The Growing Cost of Adaptation to Climate Change

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The Growing Cost of Adaptation to Climate Change

The global cost of adaptation increases annually, yet there is still inadequate funding for adaptation. Without adaptation, the social and economic costs of climate change will be devastating for many communities.

climate change adaptation costs

Richard Whitcombe / Shutterstock.com

The science is conclusive: climate change is already and will continue to disrupt the natural and socioeconomic systems we depend on. Climate change adaptation is integral to our collective future, and whatever the climate change adaptation costs, it’s necessary for survival.

However, there is a significant funding gap for climate adaptation programs. This is highlighted by developing nations on the front lines of global warming that have the least financial capacity to adapt. Lagging efforts by decision-makers in the private and public sectors will have direct, consequential implications for these communities.

“International adaptation finance flows to developing countries are five to 10 times below estimated needs, and the gap is widening,” notes the United Nations Environment Programme’s (UNEP) 2022 Adaptation Gap Report. “Estimated annual adaptation needs are USD 160-340 billion by 2030 and USD 315-565 billion by 2050,” it says.

So, why exactly is there such a large gap, and why is adaptation so important?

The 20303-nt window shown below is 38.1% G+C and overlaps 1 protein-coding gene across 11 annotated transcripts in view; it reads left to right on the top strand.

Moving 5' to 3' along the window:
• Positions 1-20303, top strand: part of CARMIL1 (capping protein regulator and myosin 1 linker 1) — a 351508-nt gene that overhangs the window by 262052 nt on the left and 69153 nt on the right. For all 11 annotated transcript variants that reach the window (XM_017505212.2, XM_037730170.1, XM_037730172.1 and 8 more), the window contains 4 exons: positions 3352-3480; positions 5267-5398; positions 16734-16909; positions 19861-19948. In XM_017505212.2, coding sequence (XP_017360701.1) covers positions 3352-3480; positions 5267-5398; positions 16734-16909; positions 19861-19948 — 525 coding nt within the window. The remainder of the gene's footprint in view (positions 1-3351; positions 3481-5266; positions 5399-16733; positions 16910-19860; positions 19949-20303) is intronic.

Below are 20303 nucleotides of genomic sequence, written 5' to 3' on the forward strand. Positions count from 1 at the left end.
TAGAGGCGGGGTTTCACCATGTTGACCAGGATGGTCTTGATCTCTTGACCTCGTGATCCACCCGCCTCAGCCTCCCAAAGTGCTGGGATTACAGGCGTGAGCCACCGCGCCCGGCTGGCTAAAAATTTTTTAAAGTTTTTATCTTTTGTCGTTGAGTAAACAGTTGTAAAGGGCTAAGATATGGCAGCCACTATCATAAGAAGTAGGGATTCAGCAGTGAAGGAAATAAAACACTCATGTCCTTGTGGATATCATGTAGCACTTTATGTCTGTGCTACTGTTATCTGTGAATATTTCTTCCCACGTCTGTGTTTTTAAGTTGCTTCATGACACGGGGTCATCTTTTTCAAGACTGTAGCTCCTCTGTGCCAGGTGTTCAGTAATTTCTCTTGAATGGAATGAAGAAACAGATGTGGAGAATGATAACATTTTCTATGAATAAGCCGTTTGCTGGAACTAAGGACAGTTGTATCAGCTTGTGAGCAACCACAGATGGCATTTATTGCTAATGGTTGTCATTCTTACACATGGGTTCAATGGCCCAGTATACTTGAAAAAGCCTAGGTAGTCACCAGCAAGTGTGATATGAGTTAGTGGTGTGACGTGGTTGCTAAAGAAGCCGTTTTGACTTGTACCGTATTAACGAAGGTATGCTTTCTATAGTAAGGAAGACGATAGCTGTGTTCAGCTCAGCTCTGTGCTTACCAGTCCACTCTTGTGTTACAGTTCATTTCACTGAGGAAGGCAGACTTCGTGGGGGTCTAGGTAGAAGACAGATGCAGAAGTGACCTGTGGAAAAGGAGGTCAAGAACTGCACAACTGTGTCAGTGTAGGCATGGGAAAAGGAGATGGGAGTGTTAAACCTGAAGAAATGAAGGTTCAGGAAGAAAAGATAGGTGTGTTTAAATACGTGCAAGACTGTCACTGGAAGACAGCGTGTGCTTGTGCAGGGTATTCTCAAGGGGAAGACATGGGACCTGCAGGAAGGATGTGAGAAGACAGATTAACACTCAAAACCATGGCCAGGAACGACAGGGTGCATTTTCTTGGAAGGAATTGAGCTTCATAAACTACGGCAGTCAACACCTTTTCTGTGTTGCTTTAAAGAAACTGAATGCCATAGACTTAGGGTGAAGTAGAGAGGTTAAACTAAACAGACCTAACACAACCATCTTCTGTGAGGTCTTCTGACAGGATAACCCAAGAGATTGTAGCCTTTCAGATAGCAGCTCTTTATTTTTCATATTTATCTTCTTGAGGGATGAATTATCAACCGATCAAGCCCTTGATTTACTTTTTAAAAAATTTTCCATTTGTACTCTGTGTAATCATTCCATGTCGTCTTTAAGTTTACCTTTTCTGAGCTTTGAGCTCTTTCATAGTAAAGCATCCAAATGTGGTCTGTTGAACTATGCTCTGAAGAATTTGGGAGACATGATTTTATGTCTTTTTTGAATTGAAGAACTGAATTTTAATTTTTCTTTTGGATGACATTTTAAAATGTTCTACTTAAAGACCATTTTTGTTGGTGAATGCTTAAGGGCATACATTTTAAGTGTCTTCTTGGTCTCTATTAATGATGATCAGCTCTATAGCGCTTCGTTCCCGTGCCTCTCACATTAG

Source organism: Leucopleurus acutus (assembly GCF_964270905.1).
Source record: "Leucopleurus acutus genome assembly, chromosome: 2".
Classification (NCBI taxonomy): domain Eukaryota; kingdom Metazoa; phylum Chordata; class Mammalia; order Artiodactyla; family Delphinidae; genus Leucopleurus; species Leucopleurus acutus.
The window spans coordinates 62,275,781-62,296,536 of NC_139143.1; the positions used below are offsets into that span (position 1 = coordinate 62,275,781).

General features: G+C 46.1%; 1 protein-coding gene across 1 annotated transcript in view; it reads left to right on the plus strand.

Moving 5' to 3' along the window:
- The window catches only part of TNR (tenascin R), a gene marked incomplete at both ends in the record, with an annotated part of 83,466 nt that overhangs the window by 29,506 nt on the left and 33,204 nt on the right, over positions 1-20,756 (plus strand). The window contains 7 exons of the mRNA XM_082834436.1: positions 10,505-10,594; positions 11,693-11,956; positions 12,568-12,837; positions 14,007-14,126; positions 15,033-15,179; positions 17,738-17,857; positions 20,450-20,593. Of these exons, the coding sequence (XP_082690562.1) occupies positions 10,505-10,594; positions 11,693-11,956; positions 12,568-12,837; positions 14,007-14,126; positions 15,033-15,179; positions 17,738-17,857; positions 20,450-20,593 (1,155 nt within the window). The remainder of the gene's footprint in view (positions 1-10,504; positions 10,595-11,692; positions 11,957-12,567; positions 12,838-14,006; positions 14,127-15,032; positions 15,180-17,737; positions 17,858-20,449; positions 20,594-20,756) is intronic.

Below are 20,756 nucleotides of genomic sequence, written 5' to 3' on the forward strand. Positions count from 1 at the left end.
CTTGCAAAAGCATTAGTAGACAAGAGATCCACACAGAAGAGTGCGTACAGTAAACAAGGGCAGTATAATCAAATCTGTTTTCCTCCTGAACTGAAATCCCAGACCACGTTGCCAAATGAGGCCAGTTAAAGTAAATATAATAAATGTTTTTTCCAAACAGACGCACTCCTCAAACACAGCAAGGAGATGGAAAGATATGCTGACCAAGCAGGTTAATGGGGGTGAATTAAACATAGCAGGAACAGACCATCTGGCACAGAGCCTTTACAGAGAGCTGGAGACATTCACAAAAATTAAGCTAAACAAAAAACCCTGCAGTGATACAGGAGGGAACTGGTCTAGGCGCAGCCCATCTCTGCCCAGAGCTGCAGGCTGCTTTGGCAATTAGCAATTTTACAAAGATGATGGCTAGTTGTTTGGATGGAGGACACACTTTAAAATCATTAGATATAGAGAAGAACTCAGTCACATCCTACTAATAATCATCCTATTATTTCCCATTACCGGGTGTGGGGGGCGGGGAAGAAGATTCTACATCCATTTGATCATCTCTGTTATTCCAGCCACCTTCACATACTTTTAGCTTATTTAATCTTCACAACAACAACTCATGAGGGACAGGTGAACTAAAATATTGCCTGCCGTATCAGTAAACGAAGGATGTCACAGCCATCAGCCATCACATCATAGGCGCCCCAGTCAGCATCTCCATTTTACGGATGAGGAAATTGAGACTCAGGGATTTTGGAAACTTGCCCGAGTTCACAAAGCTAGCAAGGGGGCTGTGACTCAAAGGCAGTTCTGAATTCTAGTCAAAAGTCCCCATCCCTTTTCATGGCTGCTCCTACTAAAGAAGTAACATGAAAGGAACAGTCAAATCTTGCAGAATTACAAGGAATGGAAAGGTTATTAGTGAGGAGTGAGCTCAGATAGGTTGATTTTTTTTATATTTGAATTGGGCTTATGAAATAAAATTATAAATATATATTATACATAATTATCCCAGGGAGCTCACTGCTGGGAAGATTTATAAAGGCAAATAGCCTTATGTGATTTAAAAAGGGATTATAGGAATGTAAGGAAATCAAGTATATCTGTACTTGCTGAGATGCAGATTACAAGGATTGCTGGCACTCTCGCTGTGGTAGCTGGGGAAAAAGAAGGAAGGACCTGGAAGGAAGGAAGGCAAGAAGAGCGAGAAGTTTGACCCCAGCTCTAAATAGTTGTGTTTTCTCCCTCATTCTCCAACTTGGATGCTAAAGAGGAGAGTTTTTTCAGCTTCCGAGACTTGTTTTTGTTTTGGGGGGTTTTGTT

What Is the Cost of Climate Adaptation?

As noted in the Adaptation Gap Report, there is a need for over USD 565 billion by 2050 to develop adaptation measures. However, the cost of climate change adaptation is likely higher, as the compounding damage of climate change exacerbates the already stressed infrastructure of vulnerable nations.

Inaction on Climate Finance

Every year that there is inaction on climate finance, the cost to adapt increases. However, the cost of inaction will also affect the course that climate change takes, increasing the severity of its impacts.

Annual cost of climate adaptation finance needed by region.
Source: UNEP

A 2014 Asian Development Bank (ADB) report warned of the economic outlook across Asia should climate change continue unabated. It found that Asia could find itself with a regional GDP loss of 1.8% by 2050, which could reach 8.8% by 2100.

However, these estimates have increased in recent years. A 2022 report by S&P Global found that unabated climate change will cause a 10-18% GDP loss in South Asia by 2050. Swiss Re Group, a leading reinsurance provider, found ASEAN markets could lose up to 37% of their GDP by 2048.

As climate change progresses, mitigation and adaptation become harder, and expected losses become larger.

Climate Adaptation Is a Good Investment

Investing in adaptation is investing in the future-proofing and resilience-building of at-risk communities. Adaptation will enable vulnerable countries to spend less money on recovering from climate impacts, improving their long-term socioeconomic health. This will ensure that national economies are less vulnerable to external shocks while developing local industries.

Climate change GDP risk by region.
Source: WEF

This translates to a favourable cost-benefit ratio of between 2:1 to 10:1. The World Economic Forum (WEF) found that USD 1.8 trillion in climate adaptation funding could lead to USD 7.1 trillion in benefits. Adaptation is a cost-effective and efficient way to combat climate change.

What Are Climate Change Adaptation Costs for Developing Countries?